Saturday, July 10, 2010

Fear is the Prophet - Day 14

The back tire lurched and slid to the right and then hard left.  Gravel is like ice to a big touring motorcycle.  Even a little strewn on a corner can be fatal.  And this was a sharp 30 mph blind corner on an uphill forest road with no place to go but into the pine trees.   There are certain anticipated consequences of striking upright wooden objects with human flesh; the wood wins.  Instinctively, but completely incorrectly, I put my right foot down to stop the fall.  The heel of my motorcycle boot bounced off of the pavement, countering the sliding momentum of bike and rider.  Wobbling but staying upright the bike miraculously recovered from a certain case of serious road rash (or worse) and mangled metal.  No skill involved.  Just angels.  George can attest to it all. 

My heart pounded inside my rib cage like the fists of a madman screaming "I'm going to die.  Let me out of here!".  I gripped the handlebars as if they were the only thing between me and a pair of permanent wings (I was praying out loud).  My normal Parkinson's tremor instantly became near full-body convulsions.  I could not stop the bike for fear of falling off because of my uncontrolled vibrations.  So I continued on, scanning each curve with microscopic attention to dirt, debris or gravel thrown from the six inch shoulder onto the road surface by corner-cutting cars.  It seemed like an anti-biker conspiracy.  I could not help feeling anger at the four wheeled patrons of the pavement for ruining perfectly good corners.  Swooping smoothly around 40 mph bends turned into creeping cautiously round them at 20 mph.  Even stopping to view the summit lava beds and stunning vista of Mt. Bachelor and the Three Sisters did little to diminish my fixation on the split-second event that occurred minutes before.

As if the miracle on the mountain were not enough, descending the narrow road proved to be equally precarious.  A dark green Jeep Cherokee was accelerating up the hill on my side of the road straight at me.  It was as if Big Blue and I were the intended target of one of those Roman ships with drums pounding in the rowers galley to spur the slave rowers into a frenzied pace while the ship's captain shouted, "Ramming speed!"  What is it with these road warriors?  Do they watch too many Mad Max movies?  Squeezing towards the right non-existent shoulder, not knowing what to do next, the Kamikaze pilot pulled his machine back towards his side of the tarmac just in time for me to get by.  I swear he was snarling through his yellowed and broken teeth as he stared at me shooting by his driver's window.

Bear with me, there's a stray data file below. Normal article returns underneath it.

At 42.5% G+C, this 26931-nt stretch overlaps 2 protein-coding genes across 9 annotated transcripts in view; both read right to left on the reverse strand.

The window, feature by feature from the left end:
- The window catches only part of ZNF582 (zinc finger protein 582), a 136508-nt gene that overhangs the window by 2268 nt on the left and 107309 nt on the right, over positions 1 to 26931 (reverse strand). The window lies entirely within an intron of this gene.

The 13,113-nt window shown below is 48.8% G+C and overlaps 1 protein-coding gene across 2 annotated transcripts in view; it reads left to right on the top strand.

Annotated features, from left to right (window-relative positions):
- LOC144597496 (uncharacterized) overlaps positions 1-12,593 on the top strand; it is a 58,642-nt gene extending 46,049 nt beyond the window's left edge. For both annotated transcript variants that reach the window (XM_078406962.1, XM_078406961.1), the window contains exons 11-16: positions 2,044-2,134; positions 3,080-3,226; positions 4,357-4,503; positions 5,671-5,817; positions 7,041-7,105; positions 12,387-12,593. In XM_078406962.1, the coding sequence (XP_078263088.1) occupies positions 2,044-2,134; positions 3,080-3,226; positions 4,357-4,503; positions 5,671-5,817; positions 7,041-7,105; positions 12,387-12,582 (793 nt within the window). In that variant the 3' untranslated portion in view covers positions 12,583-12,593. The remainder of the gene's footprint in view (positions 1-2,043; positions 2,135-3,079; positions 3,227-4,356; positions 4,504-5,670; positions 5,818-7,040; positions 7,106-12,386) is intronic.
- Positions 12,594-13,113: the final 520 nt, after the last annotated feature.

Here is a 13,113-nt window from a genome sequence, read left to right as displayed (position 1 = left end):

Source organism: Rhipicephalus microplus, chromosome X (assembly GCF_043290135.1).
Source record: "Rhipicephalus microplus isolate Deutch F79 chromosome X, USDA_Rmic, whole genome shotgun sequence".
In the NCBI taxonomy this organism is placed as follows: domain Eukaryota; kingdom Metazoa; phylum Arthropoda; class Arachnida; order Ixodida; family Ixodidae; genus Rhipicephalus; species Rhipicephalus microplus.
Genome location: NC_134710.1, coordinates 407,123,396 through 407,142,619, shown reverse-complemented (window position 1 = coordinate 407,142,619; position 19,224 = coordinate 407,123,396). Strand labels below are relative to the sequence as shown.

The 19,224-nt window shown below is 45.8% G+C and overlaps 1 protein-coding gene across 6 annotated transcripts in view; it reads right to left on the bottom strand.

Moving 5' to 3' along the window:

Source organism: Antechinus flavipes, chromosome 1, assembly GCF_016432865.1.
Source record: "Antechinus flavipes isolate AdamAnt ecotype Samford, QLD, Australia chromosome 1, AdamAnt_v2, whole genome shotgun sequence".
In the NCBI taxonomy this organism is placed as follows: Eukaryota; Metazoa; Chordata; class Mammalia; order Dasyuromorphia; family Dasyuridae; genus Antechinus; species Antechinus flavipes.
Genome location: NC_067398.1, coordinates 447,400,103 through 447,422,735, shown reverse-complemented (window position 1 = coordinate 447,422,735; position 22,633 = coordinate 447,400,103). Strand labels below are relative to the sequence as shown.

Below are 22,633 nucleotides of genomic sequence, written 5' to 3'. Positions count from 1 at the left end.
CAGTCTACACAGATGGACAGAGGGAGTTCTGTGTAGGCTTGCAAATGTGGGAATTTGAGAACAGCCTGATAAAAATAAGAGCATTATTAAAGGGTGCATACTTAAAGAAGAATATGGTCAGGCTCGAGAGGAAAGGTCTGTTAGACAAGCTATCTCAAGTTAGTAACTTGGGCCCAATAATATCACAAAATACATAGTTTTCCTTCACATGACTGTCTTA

When you ride a motorcycle there are many things to fear.  Fear is appropriate.  Cowardice is to give in to the fear.  Only a sociopath feels no fear.  Only an idiot ignores it.  Fear delivers prophecies of what can happen if steps are not taken.  Fear is a prophet.  Of course, the prophet may be  lying, exaggerating or be mislead.  That is where discernment comes in.  As with fears that I often feel in relation to my PD, fears resulting from riding my motorcycle must be examined carefully before reacting.  Like the Old Testament says, "Test the prophet.  Respect and obey him if what he says rings true.  Stone him if his words prove false and thereby rid yourself of him".

Many of the 250 miles we travelled on Thursday from Redmond to McMinnville, Oregon, were spent with me shivering.  Not from the temperature (it hit 39 degrees Centigrade - 102 F), but from the aftershocks of the day's close calls.  But we made it unscathed, if somewhat wiser and more cautious on narrow forestry roads with sharp corners.

Soon the scary parts of the day retreated to their proper, less dominant place as we had a pleasant glass of wine with the owner of Red Ridge Farms (who grows olives, George's next passionate endeavor), and later George and I enjoyed a good meal at Nicky's in the old downtown area.

Each day is a gift.  And an opportunity to listen to and learn from the Prophet.

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